Using the Internet is a dangerous place full of areas that can get you into trouble. Time and time again I see people who are not aware of these dangers get themselves, their homes and their places of work in trouble. All it takes is a bad link to a website that looks legit to ruin your day. Identity theft, malware, viruses or worse can happen to you without your knowledge until the damage is done unless you are careful. I wanted to write a series of posts that covers the basics of Internet use. Think of it Internet Safety 101. The more you know the more aware you can be when you come across something that appears to be fishy or out-of-place. More importantly I hope that these series of posts are simple enough in explanation to be sent by you out to those you know that are not as savvy in the Internet lingo. Those are the ones that will get bit by a mistake.
This blog entry is about the Internet browsers. The tool to access all the webpages, email, games, social sites and videos that you consume. The screenshots in this post will be from Internet Explorer 10 but all the browsers will function similarly and allow you to view the same information. There are many software tools you can use that allow you to browse the Internet. I will direct the average user to the top 4, my top 4 preferred browsers. They are:
When you browse to a webpage it is important to know that there are two basic security modes of a webpage. HTTP and HTTPS. HTTP is an un-encrypted method that most websites use for general display. HTTPS is the encrypted, secure method. In the browser here’s how you can tell the difference and I will explain why this is critical to know this information.
For no particular reason I will use Bank of America’s website as the example. In the address bar, the text box at the top where the web address is, you will see http:// or https:// before the www.site.com address. This is the first piece of information to ensure the security level of a website. Any website that has your financial, personal, business, or any other protected data should ALWAYS be HTTPS. NEVER login to a website where the login page is HTTP. The reason is that if there is a hacker watching that website your username and password can be seen in clear text. Wide open for anyone to grab. HTTPS encrypts or scrambles the text so only the website can understand and read it.
The second step to validate is to look at the information of the HTTPS security. There is a component called a certificate that site on those servers. The certificate is what handles the encryption. Clicking on the green bar the certificate information pops up. The browsers today will prove enough links and information to help you determine if you can trust a website or not.
This box will tell you that the certificate is trusted, who issued it and who it was issued to. If you click on View certificates you will get more information to give credibility to the security. Most of the times you don’t need to check this, but it’s there if you want to. Especially on new websites you are not familiar with.
NOTE – Just because the website looks like your bank, always check the address bar to make sure. Anyone can make a webpage look like your bank’s. Unless you slow down and do these simple verification you may be freely giving your username and password to a phishing website. This is how simple it is to get into trouble. The majority of identity thefts are not accomplished through true front door hacking, they are socially engineered by tricking users into putting their security information into a site that looks legit but is not.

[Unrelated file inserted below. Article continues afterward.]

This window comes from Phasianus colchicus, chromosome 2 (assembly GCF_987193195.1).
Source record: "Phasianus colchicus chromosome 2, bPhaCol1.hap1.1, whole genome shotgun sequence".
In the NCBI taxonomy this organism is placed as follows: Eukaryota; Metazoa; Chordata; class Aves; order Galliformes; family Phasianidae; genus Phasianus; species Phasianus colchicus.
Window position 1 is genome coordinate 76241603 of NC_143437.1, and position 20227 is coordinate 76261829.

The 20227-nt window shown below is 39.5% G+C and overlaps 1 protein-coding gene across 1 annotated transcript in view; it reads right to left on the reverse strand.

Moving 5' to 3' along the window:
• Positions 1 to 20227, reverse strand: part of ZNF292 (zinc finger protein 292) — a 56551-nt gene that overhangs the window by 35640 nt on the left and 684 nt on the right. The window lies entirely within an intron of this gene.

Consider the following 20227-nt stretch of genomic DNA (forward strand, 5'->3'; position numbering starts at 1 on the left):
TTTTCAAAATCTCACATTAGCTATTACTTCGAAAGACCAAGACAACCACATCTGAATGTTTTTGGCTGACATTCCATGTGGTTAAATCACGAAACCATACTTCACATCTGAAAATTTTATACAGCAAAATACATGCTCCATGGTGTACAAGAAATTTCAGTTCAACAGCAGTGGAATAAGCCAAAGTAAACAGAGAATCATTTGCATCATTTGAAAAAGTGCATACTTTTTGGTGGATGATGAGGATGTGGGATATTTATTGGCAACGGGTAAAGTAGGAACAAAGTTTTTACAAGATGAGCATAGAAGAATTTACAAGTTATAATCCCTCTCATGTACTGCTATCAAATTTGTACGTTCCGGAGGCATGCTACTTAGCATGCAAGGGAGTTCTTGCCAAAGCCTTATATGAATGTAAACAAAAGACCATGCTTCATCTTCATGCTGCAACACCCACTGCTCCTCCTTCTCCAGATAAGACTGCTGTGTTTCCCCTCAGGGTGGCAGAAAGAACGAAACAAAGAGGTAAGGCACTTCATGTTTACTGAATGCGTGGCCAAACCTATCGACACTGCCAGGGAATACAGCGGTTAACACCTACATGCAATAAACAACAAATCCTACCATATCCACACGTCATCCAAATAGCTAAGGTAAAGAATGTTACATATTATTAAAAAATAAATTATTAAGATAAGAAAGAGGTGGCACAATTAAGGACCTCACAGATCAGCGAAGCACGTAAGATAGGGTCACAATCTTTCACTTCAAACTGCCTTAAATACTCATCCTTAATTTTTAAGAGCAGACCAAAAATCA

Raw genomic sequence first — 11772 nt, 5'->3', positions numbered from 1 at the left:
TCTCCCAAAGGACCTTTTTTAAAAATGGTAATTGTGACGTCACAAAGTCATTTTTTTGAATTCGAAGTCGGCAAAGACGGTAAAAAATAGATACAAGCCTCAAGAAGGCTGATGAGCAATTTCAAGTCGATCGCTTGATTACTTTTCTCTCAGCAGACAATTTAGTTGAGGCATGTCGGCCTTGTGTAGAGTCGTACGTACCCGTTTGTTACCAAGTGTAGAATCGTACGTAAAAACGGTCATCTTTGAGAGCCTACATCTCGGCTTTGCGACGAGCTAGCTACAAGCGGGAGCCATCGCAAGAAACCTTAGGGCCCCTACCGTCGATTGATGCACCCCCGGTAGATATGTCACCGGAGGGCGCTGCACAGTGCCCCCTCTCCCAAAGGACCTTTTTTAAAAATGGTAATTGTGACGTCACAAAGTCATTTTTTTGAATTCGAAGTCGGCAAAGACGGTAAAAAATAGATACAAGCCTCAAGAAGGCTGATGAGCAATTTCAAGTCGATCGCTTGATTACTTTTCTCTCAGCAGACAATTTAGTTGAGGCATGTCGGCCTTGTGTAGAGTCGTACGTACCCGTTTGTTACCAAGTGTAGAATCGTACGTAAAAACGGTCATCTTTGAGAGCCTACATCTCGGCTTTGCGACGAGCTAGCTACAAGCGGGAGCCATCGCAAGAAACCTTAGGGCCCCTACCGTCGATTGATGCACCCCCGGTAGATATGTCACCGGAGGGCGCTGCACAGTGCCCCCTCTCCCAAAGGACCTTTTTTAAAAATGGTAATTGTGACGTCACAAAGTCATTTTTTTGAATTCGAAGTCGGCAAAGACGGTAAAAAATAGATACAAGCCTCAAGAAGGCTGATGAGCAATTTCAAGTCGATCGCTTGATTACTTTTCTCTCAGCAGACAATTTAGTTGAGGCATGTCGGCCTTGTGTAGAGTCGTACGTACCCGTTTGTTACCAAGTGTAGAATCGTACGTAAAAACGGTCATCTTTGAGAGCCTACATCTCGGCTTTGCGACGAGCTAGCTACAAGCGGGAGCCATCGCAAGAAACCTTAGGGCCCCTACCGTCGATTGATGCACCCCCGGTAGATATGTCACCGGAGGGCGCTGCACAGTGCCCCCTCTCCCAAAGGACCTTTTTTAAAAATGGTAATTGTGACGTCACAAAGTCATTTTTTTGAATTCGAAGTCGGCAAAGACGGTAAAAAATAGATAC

HTTPS should always be used for any bank. If you don’t see HTTPS, get off the page immediately. Even Facebook switched over to HTTPS as the default for their site.
Your Internet browser will tell you everything you need to know about a site you are visiting but it won’t tell you if it’s where you intended to be or not. Sometime the built-in blockers will tell you if the site is dangerous but never rely on that. You are responsible for know where you are going and where you are putting your critical keys.
That’s basic Internet security overview 101. How to trust a site or not. The best practice is if you are unsure, lean toward safety and don’t use it. In later posts I will detail out on the practice of using multiple email addresses and userids for kinds of websites you use. No matter where you go the browser is the first line of defense of your protection. Never assume.
The last point I want to make and this goes for any type of software is to stay current with the updates. All of the browsers makers release updates to the software regularly to address any bugs and to always improve the security strength of their products. Just because you use a browser today, hackers are always trying to find holes to exploit to get at your data. The more up to date you are on the updates the better protected you maintain.
Share this with your less than educated family members, get them to read and learn about the Internet beyond Candy Crush on Facebook. One day they may click on something and unknowingly hand over their username and password to their bank and before they realize it their accounts are drained to zero.
Like the old 80s shows and PSAs would say, knowledge is power, the more you know, knowing is half the battle and so on.
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Binary Blogger has spent 20 years in the Information Security space currently providing security solutions and evangelism to clients. From early web application programming, system administration, senior management to enterprise consulting I provide practical security analysis and solutions to help companies and individuals figure out HOW to be secure every day.